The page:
Why it’s banned:

Many parents and school administrators complained that The Bluest Eye was not suitable for certain age groups for its depiction of “offensive language, sexually explicit material, and controversial issues, as well as depicting child sexual abuse.” Though praise was slow coming for Morrison’s debut, she would eventually be championed as one of the greatest authors of the 20th century and, twenty years after her debut, earned a Pulitzer Prize for her novel Beloved.

Monday’s Not Coming by Tiffany D. Jackson

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Monday Charles is missing, and only Claudia seems to notice. Claudia and Monday have always been inseparable—more sisters than friends. So when Monday doesn’t turn up for the first day of school, Claudia’s worried.

When she doesn’t show for the second day, or second week, Claudia knows that something is wrong. Monday wouldn’t just leave her to endure tests and bullies alone. Not after last year’s rumors and not with her grades on the line. Now Claudia needs her best—and only—friend more than ever. But Monday’s mother refuses to give Claudia a straight answer, and Monday’s sister April is even less help.

As Claudia digs deeper into her friend’s disappearance, she discovers that no one seems to remember the last time they saw Monday. How can a teenage girl just vanish without anyone noticing that she’s gone?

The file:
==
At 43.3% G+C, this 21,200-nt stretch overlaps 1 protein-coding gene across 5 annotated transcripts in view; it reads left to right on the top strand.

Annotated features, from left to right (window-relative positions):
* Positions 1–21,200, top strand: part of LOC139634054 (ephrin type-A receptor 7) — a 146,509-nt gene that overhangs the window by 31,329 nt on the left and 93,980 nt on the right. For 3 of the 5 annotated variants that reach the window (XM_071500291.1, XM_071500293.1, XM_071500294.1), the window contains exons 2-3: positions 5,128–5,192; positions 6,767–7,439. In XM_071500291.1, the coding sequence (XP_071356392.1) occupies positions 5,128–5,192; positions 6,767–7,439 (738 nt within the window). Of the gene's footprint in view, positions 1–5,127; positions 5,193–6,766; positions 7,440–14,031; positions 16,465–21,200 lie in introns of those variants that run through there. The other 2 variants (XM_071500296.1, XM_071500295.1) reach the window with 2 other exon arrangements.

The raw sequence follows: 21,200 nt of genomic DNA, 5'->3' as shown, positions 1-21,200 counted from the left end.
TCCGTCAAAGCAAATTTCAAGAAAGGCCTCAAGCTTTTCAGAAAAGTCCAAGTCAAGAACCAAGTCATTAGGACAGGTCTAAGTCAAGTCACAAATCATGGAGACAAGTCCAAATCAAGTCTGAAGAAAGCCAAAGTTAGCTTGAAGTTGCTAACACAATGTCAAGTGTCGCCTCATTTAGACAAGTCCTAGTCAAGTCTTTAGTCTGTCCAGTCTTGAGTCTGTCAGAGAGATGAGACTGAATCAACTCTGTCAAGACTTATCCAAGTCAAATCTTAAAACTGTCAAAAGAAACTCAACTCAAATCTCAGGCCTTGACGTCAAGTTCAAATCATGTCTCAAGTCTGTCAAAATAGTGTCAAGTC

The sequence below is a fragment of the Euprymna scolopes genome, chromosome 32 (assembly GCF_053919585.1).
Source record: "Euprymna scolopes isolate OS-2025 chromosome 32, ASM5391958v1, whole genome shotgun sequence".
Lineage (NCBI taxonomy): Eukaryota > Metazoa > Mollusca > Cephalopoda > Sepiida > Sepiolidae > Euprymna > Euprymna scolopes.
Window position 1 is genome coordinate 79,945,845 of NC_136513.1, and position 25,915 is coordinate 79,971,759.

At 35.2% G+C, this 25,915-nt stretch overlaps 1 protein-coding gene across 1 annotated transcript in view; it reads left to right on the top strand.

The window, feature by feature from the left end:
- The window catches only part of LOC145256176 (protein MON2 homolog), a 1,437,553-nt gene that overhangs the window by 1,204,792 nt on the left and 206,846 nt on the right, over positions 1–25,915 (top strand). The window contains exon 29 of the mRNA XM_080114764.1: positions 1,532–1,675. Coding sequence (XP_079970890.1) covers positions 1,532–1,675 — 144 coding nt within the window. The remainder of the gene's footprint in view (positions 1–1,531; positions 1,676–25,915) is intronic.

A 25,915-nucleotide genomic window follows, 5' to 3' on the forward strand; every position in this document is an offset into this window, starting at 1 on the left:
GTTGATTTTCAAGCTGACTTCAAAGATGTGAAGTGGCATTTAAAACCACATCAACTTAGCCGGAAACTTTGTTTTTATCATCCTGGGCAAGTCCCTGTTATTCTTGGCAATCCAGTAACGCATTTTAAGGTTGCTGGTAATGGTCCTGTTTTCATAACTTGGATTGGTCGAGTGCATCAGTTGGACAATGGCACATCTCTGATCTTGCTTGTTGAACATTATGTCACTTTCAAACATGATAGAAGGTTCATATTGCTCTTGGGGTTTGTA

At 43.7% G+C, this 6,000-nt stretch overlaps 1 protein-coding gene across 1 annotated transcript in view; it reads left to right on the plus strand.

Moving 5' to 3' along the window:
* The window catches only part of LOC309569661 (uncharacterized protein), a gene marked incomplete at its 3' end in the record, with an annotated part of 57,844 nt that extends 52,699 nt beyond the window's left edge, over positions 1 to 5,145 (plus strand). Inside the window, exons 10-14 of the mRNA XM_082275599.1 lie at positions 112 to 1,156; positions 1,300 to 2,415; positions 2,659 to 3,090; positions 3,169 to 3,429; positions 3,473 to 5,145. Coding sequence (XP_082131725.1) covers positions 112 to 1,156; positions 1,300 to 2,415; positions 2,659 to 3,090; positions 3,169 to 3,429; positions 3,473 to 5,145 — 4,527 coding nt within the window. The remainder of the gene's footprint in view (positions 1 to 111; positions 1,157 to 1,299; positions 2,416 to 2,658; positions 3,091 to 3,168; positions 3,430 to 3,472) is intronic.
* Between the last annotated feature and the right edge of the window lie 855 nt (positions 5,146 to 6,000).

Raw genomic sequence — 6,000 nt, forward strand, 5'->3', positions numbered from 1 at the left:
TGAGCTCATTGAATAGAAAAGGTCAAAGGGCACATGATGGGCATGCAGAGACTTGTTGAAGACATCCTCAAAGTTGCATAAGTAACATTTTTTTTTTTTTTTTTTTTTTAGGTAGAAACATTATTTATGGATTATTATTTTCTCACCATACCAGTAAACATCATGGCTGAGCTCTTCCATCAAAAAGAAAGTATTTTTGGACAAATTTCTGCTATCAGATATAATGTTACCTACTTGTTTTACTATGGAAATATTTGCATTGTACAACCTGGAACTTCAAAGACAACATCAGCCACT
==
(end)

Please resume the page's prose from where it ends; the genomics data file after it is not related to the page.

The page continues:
Why it’s banned:

Noted for its depiction of sex, racial identity, and sexuality, Monday’s Not Coming has been banned by several school districts; these claims include inappropriateness for younger readers. However, Jackson’s title has been starred reviewed by Publishers Weekly and School Library Journal and was inspired by the “numerous disappearances of black girls all across the United States, which eventually led to the creation of the hashtag #MissingDCGirls.”

 Salvage the Bones by Jesmyn Ward

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A hurricane is building over the Gulf of Mexico, threatening the coastal town of Bois Sauvage, Mississippi, and Esch’s father is growing concerned. A hard drinker, largely absent, he doesn’t show concern for much else. Esch and her three brothers are stocking food, but there isn’t much to save. Lately, Esch can’t keep down what food she gets; she’s fourteen and pregnant. Her brother Skeetah is sneaking scraps for his prized pitbull’s new litter, dying one by one in the dirt. Meanwhile, brothers Randall and Junior try to stake their claim in a family long on child’s play and short on parenting.

As the twelve days that make up the novel’s framework yield to their dramatic conclusion, this unforgettable family–motherless children sacrificing for one another as they can, protecting and nurturing where love is scarce–pulls itself up to face another day. A big-hearted novel about familial love and community against all odds, and a wrenching look at the lonesome, brutal, and restrictive realities of rural poverty, Salvage the Bones is muscled with poetry, revelatory, and real.

Why it’s banned:

Parents complained that the book was “inappropriate” for young readers as it depicts sexual situations and sexual abuse, though neither is glorified. Despite this, it has been praised by the LA Times, the Washington Post, and various other national publications, Savage the Bone went on to win the 2011 National Book Award for Fiction.